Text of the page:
Get examples of open ended questions for kids with these good conversation starters! Perfect to practice creative and communication skills.
At the dentist’s office, my son pulled out the map he’d been drawing. He sat sketching the rest of it when a woman noticed his map.
“Wow, is that a map?” she asked. Before my kiddo could answer, she continued, “Is it a treasure map?”
He and I both knew he wasn’t drawing a treasure map. But, as it sometimes happens when caught off guard—or when a stranger questions him—he responded, “Yes.”
She pressed on. “Where’s the treasure? Don’t forget to put an ‘X’ on the spot. And is that the ocean?”
My son clammed up.
You see, the map wasn’t a treasure map at all. Instead, he was drawing a map of the Los Angeles freeways and streets we often drove on. He had (and still has) a fascination with which freeways lead to where and which exits to take. He can tell you the exact directions to his grandma’s house and draw pages and pages of these maps.
Except the woman won’t know any of this.
And that’s the downside with asking closed ended questions. We project our own opinions and interpretation before our kids have a chance to share theirs.
What are open ended questions?
Confession time: Most questions I ask my kids are not open ended. Here are examples of close-ended questions I often ask:
“Do you want a pear or a banana?”
“Did you already use the bathroom?”
“What did you make in art class today?”
Now, there’s nothing wrong with closed ended questions like these. After all, I do need to know whether we should stop for another bathroom break or which fruit to serve with dinner. But sometimes, we get caught up in facts and one-word answers that we forget to ask more telling open ended questions.
So, what’s the difference between open and closed ended questions like those I shared? Open ended questions…
- Invite more than a one-word response or one-phrase answer, especially “yes” or “no.”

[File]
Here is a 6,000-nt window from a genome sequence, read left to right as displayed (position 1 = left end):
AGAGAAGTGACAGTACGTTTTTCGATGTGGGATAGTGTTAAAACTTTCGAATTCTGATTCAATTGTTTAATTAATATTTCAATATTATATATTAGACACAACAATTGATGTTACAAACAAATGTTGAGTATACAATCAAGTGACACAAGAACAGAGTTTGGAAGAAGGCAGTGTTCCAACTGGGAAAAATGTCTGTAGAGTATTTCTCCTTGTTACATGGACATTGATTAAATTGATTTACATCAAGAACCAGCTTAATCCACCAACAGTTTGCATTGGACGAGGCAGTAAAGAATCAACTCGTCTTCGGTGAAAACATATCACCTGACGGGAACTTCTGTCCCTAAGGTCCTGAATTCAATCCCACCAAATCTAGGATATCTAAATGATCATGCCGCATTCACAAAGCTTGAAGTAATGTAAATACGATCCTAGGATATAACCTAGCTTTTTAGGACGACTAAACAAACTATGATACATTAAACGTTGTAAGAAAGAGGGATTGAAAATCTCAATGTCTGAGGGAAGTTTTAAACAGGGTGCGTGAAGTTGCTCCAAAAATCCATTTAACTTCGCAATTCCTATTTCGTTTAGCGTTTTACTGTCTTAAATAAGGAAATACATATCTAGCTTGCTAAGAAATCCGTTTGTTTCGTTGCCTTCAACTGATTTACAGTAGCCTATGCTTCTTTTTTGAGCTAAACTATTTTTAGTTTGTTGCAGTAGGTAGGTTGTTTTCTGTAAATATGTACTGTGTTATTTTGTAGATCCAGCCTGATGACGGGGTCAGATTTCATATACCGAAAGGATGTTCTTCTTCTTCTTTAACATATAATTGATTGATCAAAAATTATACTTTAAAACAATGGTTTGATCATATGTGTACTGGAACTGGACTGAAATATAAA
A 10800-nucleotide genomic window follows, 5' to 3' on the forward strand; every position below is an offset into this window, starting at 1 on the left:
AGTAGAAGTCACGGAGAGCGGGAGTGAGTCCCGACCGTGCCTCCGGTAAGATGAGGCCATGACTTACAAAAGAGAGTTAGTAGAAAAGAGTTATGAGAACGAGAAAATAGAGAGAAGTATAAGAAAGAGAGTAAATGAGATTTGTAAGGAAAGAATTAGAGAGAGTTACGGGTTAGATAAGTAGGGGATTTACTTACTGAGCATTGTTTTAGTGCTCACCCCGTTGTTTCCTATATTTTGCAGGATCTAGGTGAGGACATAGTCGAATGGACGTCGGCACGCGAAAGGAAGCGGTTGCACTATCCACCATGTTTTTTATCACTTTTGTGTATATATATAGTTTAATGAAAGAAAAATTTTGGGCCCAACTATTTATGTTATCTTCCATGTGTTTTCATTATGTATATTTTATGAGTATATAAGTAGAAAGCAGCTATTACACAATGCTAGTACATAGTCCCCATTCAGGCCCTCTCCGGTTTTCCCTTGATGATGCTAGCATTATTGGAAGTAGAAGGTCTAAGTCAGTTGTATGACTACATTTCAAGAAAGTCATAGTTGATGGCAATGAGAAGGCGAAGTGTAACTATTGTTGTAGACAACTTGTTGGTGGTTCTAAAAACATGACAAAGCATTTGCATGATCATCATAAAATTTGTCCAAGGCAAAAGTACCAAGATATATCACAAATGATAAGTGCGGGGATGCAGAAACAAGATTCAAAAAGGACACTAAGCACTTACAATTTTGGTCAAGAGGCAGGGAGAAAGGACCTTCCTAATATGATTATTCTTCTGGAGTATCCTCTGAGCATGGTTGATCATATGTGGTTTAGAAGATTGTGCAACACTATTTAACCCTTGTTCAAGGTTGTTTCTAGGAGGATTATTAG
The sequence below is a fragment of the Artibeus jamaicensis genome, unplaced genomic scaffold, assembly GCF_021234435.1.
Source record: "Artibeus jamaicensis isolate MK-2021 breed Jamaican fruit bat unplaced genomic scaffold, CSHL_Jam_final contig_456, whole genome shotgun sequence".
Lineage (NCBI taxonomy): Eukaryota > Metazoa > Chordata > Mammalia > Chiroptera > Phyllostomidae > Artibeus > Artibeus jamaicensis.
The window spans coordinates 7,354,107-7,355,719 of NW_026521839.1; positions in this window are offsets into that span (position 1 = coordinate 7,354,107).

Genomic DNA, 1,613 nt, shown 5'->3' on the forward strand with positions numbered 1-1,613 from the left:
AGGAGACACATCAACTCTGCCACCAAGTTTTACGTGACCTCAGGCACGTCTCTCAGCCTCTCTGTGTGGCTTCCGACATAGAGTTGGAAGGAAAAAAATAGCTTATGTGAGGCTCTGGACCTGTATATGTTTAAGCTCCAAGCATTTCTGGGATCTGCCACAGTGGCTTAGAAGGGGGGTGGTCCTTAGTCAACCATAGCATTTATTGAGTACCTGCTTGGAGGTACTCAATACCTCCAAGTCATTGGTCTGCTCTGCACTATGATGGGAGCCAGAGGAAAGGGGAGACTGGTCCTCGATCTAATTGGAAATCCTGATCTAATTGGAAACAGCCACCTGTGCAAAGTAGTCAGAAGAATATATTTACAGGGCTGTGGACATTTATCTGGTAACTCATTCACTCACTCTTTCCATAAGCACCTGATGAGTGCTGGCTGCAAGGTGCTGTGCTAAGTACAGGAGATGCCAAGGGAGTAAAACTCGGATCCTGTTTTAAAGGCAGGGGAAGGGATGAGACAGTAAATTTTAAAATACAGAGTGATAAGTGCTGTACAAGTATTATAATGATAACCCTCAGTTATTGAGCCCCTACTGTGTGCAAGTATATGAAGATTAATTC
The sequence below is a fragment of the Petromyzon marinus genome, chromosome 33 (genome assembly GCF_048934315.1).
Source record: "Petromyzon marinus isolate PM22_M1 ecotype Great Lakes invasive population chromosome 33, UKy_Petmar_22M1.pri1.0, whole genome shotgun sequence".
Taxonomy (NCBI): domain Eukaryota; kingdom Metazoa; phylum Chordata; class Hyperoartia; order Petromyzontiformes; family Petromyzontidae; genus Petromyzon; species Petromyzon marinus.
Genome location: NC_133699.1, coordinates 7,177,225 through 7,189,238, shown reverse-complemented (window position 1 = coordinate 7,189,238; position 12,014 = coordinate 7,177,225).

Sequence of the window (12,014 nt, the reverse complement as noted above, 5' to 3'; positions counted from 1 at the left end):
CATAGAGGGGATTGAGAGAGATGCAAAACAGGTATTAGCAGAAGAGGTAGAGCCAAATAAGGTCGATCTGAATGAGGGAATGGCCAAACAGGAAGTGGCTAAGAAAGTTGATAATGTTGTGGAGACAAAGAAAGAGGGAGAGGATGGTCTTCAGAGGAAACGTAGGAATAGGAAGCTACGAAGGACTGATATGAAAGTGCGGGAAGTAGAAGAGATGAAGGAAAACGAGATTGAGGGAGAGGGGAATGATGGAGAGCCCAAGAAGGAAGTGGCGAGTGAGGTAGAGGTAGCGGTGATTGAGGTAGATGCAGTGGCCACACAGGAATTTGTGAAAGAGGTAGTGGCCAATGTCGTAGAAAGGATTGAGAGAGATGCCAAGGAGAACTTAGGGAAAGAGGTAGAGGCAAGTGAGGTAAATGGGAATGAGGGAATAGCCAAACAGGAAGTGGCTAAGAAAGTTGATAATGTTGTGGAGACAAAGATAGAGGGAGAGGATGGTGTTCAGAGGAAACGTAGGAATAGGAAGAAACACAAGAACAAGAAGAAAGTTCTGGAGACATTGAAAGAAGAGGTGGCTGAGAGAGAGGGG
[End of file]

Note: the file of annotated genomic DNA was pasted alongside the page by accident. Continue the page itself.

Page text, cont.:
- Don’t assume, and instead encourage discussion and understanding.
- Give control of the conversation to the person answering (instead of steering it back toward the person asking).
- Encourage the person answering to think more deeply and thoughtfully.
- Have no correct answer.
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“Thank you for this awesome perspective! It is calming and much easier to manage my daughter’s defiance and strong will with this in mind! I will remind myself of this many times.” -Talia Telander
Why are open ended questions important?
Open ended questions nurture creative and critical thinking skills and help develop vocabulary in early childhood. We’re less likely to make assumptions, and instead encourage discussion. And we allow kids to open up with endless possibilities, communicate more, and even have control of the topic.
The scene at the dentist’s office made me realize how much we project our assumptions. For instance, I’ve asked my kids many times, “Did you have a good day?” Already saying “good” closes the conversation to a “yes” or “no” response, and more than likely, the answer will be a “yes.”
It also implies I prefer that they have a good day than a bad one. I don’t want them to feel like I’ll only be happy if they say they had a good day (and upset if they didn’t).
Instead, we could ask open ended questions that allow kids to fill in the blank with whatever words they want to describe their day. Leaving the question open to “How was your day?” or “What did you do today?” keeps the lively conversation open for more honest discussion.